As we encounter so many broken promises, dangerous corruptions, and increasing assaults on journalism, Control Room's arguments about and insights into war and media only seem more acute, and tragically, lasting.
18 Jun 2004
"The sole purpose of our actions was to sell the American people on the case for war with Iraq. Polls show that we did. Mr. Trump and his team are trying to do it again. If we're not careful, they'll succeed." -- Lawrence Wilkerson, New York Times, 5 February, 2018
"You cannot wage a war without news, without media, without propaganda." -- Samir Khader, senior producer, Al-Jazeera, 2004
Speaking to reporters at CentCom in Qatar, 700 miles outside Baghdad just after the war in Iraq started, the US Press Officer, Lieutenant Josh Rushing, lays out the parameters for questions. He's not looking to get into details, where missiles are landing or how many Iraqis are in dead or wounded; he's looking for a bigger picture. To this end, he announces he's ready to discuss the US desire to "bring freedom, that's what we're really here to do."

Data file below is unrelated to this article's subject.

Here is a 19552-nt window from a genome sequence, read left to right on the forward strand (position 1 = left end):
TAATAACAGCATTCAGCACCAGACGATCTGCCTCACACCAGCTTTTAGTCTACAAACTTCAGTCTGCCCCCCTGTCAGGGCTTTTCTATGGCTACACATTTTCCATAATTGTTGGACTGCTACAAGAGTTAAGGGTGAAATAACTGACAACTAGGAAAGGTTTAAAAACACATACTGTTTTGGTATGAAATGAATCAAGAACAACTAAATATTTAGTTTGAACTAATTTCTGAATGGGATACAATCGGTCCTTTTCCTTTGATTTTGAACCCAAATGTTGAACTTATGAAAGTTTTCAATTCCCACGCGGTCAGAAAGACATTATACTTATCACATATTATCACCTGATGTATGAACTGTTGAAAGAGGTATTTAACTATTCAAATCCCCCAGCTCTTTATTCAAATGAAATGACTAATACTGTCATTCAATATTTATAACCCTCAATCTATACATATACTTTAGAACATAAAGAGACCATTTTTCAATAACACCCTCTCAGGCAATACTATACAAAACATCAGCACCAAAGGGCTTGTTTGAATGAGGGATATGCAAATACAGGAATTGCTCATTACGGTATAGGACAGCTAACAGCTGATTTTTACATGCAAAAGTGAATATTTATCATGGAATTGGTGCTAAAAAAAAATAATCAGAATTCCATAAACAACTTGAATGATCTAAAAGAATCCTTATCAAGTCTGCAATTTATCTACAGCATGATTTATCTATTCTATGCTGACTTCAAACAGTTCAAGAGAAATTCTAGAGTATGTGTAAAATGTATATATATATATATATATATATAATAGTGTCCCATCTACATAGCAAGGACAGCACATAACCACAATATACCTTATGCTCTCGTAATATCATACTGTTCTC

In this brief scene, Control Room lays out the difficult relationship between government officials and journalists. Jehane Noujaim's 2004 documentary focuses on efforts to report on the war in Iraq, positing Al-Jazeera as an alternative organization to US news agencies whose access to information is limited, in part by system of embedded journalism during the war. In the 15 years since the film's release, of course, the problems of gaining access and deciphering truths have only escalated. The rise of social media, alternative facts, and charges of "fake news" -- not to mention deliberate obfuscation by authorities -- all make it that much harder to report news.
Rather than attempt to discover or even postulate a broad truth, Control Room -- which is screening today at the IFC Center in Greenwich Village, New York, as part of the Stranger Than Fiction documentary series, followed by a Q&A with Josh Rushing and producer Rosadel Varela -- takes as its object a small piece of the news making and news reporting apparatus, which is to say, Al-Jazeera, the Arab television network that has been accused repeatedly by US officials of being "pro-Saddam" (or, as Donald Rumsfeld calls it, "the mouthpiece of Osama Bin Laden").